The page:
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JVC Everio GZ-HD10
The AVCHD format is fast becoming the standard for HD camcorders. With the release of the Everio GZ-HD40, HD30 and HD10, JVC has finally jumped on the bandwagon. But where the HD40 and HD30 still hedge their bets by offering MPEG-2 compression as well, the Everio GZ-HD10, released at the same time, goes all the way. It only offers AVCHD, and it also misses out on the Full HD resolution offered by its bigger brothers.
The HD10, again like the other new additions, also relies on a CMOS sensor rather than JVC's usual trio of 1/5in CCDs for its HD models. In this case, it's a 1/4.5in sensor with an effective 1.84-megapixels, and in fact only 0.95-megapixels are used for video - which is less than the native resolution of the video format used. The HD10 records AVCHD, but at the 1,440 x 1,080 resolution variety of HDV and the first AVCHD camcorders. Stills can be captured at up to 1,920 x 1,080, but here again the camcorder is using only 1.55-megapixels. So in all cases interpolation is being employed to make up the difference. A 10x optical zoom is available, or you can add 200x digital zoom, and a manually operated shutter is used to protect the lens.
Three recording modes are available, all using 1,440 x 1,080 and interlaced fields. The top XP option records at a healthy 17Mbits/sec, currently the fastest data rate available in any AVCHD camcorder, and matching the top options from Canon's HF10 and HF100, or Panasonic's HDC-SD9 and HS9. Below that, there are 12Mbits/sec SP and 5Mbits/sec EP modes. A 40GB hard disk is used for storage, which is enough for a healthy five hours of footage even in XP mode, and 16 hours in EP. There's a microSD slot available as well, which can be used for both still image and video recording.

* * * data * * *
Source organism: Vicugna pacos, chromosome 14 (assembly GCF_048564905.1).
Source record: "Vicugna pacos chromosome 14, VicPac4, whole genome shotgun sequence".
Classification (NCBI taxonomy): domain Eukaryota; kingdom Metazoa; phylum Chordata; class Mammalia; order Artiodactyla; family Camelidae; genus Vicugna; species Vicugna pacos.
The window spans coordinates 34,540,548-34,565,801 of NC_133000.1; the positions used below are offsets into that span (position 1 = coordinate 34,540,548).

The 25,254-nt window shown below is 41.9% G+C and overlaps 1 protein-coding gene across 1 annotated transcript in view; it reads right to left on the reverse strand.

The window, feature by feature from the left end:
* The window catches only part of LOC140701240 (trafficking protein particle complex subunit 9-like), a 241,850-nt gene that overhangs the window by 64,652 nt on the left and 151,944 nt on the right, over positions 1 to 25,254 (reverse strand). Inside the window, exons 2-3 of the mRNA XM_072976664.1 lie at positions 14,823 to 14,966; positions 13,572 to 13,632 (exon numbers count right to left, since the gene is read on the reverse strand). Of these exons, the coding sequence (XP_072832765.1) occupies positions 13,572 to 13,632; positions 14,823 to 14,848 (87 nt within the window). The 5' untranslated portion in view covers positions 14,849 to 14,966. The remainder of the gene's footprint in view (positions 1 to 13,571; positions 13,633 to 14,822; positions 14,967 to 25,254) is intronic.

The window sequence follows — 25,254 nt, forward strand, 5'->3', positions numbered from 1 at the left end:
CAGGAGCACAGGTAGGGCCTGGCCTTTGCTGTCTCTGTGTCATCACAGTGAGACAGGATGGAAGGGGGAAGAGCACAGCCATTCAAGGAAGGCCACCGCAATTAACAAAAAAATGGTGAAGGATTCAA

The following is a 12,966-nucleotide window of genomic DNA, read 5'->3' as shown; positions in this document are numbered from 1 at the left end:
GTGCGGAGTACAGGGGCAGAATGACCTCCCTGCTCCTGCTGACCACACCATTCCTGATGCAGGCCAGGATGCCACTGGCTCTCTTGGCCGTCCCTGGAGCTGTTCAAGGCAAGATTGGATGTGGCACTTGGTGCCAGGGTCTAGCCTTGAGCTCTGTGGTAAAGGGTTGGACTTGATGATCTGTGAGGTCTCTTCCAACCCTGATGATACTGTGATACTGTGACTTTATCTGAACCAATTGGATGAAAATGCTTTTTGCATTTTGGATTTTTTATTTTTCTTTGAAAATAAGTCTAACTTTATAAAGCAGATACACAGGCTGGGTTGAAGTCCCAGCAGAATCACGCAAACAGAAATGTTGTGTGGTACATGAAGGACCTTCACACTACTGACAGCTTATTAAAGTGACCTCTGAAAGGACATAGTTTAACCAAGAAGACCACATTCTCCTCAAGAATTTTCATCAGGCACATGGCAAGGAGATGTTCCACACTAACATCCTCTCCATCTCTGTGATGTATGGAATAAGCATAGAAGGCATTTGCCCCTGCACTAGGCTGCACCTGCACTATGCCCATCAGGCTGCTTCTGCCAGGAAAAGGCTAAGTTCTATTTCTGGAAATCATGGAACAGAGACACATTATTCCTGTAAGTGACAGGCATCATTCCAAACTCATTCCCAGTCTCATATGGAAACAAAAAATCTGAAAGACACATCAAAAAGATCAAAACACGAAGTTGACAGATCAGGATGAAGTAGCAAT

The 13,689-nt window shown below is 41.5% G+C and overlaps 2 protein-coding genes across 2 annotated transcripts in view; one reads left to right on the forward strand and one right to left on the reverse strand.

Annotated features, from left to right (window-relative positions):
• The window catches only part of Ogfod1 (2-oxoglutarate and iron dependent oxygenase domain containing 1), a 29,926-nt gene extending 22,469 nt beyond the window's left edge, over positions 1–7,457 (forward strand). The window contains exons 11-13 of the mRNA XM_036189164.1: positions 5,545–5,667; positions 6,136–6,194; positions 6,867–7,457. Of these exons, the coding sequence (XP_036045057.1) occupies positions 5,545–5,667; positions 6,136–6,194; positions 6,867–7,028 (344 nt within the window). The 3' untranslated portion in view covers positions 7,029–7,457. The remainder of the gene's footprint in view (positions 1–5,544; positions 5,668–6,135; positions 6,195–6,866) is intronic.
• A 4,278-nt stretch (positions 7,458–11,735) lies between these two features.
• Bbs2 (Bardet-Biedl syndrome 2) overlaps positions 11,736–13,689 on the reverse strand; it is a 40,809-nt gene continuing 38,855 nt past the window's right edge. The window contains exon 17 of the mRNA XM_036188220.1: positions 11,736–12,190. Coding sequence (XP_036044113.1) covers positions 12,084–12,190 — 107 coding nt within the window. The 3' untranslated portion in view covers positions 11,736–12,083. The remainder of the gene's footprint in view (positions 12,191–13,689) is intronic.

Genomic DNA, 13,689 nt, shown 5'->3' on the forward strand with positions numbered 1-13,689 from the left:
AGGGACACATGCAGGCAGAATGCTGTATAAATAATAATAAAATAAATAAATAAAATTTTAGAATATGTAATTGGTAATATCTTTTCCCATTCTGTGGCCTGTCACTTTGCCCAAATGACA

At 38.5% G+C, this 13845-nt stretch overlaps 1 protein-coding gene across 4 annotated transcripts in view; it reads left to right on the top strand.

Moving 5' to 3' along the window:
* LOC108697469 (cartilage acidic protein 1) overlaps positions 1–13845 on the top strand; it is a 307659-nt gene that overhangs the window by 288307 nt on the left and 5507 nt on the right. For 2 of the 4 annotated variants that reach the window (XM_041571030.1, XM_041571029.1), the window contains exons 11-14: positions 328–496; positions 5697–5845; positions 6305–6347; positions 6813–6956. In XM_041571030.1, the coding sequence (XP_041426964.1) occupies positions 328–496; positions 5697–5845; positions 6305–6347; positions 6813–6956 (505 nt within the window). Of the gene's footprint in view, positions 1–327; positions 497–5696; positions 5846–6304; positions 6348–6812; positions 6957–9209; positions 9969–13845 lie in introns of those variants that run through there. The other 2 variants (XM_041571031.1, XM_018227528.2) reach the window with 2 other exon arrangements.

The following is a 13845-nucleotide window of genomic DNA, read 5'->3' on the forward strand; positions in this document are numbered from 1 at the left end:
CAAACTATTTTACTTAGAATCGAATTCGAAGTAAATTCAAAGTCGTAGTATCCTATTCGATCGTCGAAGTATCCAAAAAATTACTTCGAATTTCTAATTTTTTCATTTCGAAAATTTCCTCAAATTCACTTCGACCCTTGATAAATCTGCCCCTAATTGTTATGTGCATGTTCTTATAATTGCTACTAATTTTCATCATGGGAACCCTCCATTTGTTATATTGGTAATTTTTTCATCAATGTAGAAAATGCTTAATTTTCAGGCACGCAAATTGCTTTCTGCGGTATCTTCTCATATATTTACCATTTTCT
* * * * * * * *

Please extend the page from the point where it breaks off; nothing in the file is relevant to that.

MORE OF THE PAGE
Although the HD10 is aimed lower than the other new members of the range, it still has a few features for the enthusiast. A standard-sized accessory shoe is available. However, this is covered by a plastic panel, which isn't secured and simply comes off, so you will either lose it or leave it permanently in the box. A minijack is available for a plug-in microphone, and you can even control the audio levels manually from +2 or -2. However, since there is no headphone jack you won't be able to monitor the audio to check for unwanted buzz or background noise.